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The Scarlet & Black

The Scarlet & Black

New RLCs come to campus

Tela Ebersole

In an unusual midyear change of staff, Grinnell has hired two new RLCs to replace Dan Hirsch and Latoya Johnson, who are departing. Thomas Arce will take over Hirsch’s duties as the bEAST RLC and Ashley Phipps will replace Johnson in Smounker.

Director of Residence Life & Orientation Andrea Conner is sad to see Hirsch and Johnson leave, but she is also excited about their replacements.

Phipps recently received her master of education degree in student affairs from Iowa State University (ISU). She also attended ISU as an undergraduate and received her bachelor’s degree in integrated studio arts.

“My focus there was photography and fiber arts, so I did a lot of weaving and embroidery,” Phipps said.

Phipps first became interested in student affairs in high school when a family friend got a job as a “house mom,” but did not seriously consider pursuing it until her senior year of college. Becoming a Community Advisor at Iowa State is what shifted her away from art and towards student affairs.

Tela Ebersole
Tela Ebersole

“It was almost halfway through my senior year,” Phipps said. “I was a [community advisor] … and I realized I was spending more time on my floor with my students and doing more things for my role there than I was working on my artwork.”

Arce was an undergraduate at the University of Iowa, where he received his bachelor of arts in political science. As an undergraduate, Arce served as a Resident Assistant (RA) and subsequently decided to pursue a path in student affairs. He is currently enrolled at ISU, where he is expected to receive his master of education in higher education in May.

Arce does not believe that his graduate studies will interfere with being an RLC at Grinnell.

“I just have this last semester to finish up which is just two classes, and so I’ll be working concurrently full-time here and commuting for classes, which are just one day a week,” Arce said.

This makes Arce different than most RLCs. Not only will he be away from campus one day a week; he also at the moment lacks his master’s degree. This, Conner explains, is not an issue.

“A master’s degree is required for the position, and we all think he is great and want him to finish his master’s degree. So certainly the College is willing to make the accommodation,” Conner said. “It’s worth it for the right person.”

Conner added that finding Arce and Phipps midyear in such a short time has been a miracle. She feels they are as good as anybody the College normally picks in the longer summer search process.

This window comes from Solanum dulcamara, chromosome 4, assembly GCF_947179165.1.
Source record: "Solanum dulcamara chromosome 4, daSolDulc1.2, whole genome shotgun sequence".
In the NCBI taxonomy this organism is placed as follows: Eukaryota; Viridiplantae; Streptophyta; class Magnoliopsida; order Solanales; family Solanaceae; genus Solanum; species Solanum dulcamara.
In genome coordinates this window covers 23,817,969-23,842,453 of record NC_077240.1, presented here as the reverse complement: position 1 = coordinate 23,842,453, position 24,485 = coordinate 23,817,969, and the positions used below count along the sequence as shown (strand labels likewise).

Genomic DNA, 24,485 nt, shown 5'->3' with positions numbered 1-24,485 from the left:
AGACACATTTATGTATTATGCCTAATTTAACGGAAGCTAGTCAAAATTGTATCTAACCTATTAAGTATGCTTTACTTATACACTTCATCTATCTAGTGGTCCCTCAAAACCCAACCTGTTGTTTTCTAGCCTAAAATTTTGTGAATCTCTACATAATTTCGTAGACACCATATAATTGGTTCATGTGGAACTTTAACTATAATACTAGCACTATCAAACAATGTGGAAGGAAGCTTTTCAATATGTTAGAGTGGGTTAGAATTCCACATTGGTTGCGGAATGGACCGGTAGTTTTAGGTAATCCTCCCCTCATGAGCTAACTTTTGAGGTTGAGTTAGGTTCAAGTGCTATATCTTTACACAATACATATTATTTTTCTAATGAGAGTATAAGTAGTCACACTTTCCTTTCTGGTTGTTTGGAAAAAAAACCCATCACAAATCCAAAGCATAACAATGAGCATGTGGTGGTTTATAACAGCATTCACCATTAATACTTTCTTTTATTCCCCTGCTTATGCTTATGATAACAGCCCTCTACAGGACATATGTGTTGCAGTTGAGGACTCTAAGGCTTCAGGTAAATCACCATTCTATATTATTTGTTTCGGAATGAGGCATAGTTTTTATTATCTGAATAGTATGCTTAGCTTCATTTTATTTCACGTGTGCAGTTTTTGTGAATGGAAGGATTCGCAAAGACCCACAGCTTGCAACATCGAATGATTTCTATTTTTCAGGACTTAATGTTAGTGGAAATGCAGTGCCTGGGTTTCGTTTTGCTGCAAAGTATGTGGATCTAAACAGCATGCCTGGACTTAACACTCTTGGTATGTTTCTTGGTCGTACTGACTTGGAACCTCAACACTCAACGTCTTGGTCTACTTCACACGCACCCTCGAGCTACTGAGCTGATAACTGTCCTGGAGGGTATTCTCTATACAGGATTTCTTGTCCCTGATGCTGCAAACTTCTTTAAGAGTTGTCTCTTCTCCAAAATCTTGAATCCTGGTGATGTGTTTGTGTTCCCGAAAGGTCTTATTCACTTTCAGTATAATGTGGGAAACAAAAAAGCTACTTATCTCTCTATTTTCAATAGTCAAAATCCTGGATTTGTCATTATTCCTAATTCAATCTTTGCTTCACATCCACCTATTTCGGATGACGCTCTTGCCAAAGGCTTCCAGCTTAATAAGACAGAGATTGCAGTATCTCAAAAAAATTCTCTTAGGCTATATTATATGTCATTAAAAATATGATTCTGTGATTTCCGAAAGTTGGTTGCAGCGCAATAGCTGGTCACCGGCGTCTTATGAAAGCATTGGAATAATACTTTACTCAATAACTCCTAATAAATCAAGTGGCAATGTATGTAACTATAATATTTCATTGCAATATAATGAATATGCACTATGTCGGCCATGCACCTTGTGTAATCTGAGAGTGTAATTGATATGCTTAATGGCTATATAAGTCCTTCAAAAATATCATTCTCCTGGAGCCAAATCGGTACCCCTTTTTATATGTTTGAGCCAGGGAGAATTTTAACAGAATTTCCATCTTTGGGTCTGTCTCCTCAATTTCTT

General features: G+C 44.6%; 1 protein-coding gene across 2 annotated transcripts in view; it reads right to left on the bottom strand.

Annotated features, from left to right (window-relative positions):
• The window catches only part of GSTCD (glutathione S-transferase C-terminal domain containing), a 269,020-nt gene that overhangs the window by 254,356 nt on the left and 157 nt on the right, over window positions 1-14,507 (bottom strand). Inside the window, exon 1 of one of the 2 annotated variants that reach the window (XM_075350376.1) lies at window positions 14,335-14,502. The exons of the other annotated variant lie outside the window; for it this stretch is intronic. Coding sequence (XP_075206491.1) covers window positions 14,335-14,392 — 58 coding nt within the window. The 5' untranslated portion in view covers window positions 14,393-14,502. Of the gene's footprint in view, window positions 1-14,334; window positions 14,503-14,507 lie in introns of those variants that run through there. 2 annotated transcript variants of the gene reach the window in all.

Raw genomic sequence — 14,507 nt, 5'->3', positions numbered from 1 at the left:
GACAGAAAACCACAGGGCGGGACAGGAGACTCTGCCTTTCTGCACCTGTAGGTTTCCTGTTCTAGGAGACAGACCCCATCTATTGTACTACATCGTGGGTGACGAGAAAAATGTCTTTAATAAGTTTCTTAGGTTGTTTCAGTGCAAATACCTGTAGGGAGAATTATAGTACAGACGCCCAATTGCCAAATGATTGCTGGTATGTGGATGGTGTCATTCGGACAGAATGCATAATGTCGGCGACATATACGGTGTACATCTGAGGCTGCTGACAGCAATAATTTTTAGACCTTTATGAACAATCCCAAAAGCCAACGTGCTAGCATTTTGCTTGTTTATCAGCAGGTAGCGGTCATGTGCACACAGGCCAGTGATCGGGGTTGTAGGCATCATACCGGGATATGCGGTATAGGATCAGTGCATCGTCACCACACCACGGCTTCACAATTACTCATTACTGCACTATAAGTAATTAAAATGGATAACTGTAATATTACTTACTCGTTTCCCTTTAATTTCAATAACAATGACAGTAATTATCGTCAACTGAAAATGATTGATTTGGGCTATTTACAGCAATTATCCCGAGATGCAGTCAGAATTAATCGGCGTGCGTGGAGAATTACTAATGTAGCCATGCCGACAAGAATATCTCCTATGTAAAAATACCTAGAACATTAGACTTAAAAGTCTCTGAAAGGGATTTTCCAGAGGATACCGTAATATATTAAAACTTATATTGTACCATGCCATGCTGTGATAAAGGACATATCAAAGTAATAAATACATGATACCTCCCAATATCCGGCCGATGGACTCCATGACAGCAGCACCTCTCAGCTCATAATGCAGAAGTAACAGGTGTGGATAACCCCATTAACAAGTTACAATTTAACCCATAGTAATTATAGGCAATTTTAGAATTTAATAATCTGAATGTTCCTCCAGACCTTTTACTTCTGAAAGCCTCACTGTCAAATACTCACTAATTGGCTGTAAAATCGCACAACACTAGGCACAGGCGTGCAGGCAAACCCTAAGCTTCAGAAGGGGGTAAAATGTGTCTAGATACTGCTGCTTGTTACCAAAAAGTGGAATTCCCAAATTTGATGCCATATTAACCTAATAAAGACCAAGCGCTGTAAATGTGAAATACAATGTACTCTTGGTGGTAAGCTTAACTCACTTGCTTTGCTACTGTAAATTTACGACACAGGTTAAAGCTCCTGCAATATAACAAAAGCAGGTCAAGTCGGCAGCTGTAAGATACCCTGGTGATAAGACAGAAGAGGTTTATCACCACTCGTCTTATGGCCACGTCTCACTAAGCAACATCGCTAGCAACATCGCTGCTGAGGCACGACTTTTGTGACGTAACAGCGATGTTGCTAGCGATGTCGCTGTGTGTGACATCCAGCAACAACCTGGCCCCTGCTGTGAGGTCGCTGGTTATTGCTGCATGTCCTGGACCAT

“I feel like the luckiest girl in the world because having a midyear departure as a manager in residence life, it is really hard to find good candidates, and I feel so blessed we found two great people who we’re absolutely proud to have on staff,” Conner said.

Arce said he expects what he has learned in graduate school to help him as an RLC. He is excited to start interacting with students at Grinnell.

“From what I have been hearing, [Grinnell] students are challenging, in the sense that they will challenge you back, and I think that is the exciting part,” Arce said. “This is not something I was used to at the public schools I worked at.”

Phipps first experienced Grinnell on a student affairs field trip as a student at ISU.

“We took a field trip here to see a campus that was totally different than our own, so we spent a day here and learned about the self-governance, talked to students, talked to staff and got a tour of campus,” Phipps said.

As a new employee, she hopes to bring a fresh perspective to campus. That being said, she is interested in what she will learn from Grinnell, as well.

“I am excited to learn a new culture,” Phipps said. “I tend to bring a very positive attitude to everything I do, so that’s probably part of it. I try to be uplifting and welcoming to people.”

Arce said he hopes to bring his interest in social justice to Grinnell with him.

While working as the Diversity Liaison Practicum in the Office of Greek Affairs at ISU, Arce was given the opportunity to create programs that embraced diversity among an array of social identities. Grinnell is a campus that is suited to these interests, he said.

“From what I understand, Grinnell is very much in tune with social justice … and so I am hoping I can bring that knowledge and expertise here, so we can further the conversation about that,” Arce said.

Rest assured, Arce and Phipps have a less serious side to themselves as well.

“I have a very contagious giggle,” Arce said. “So when I really get into it, it’s a giggle that lights the room.”

Phipps, meanwhile, is proud of the fact that she is the only RLC on campus with guinea pigs. Clover and Scarlett will be in her room waiting to be played with.

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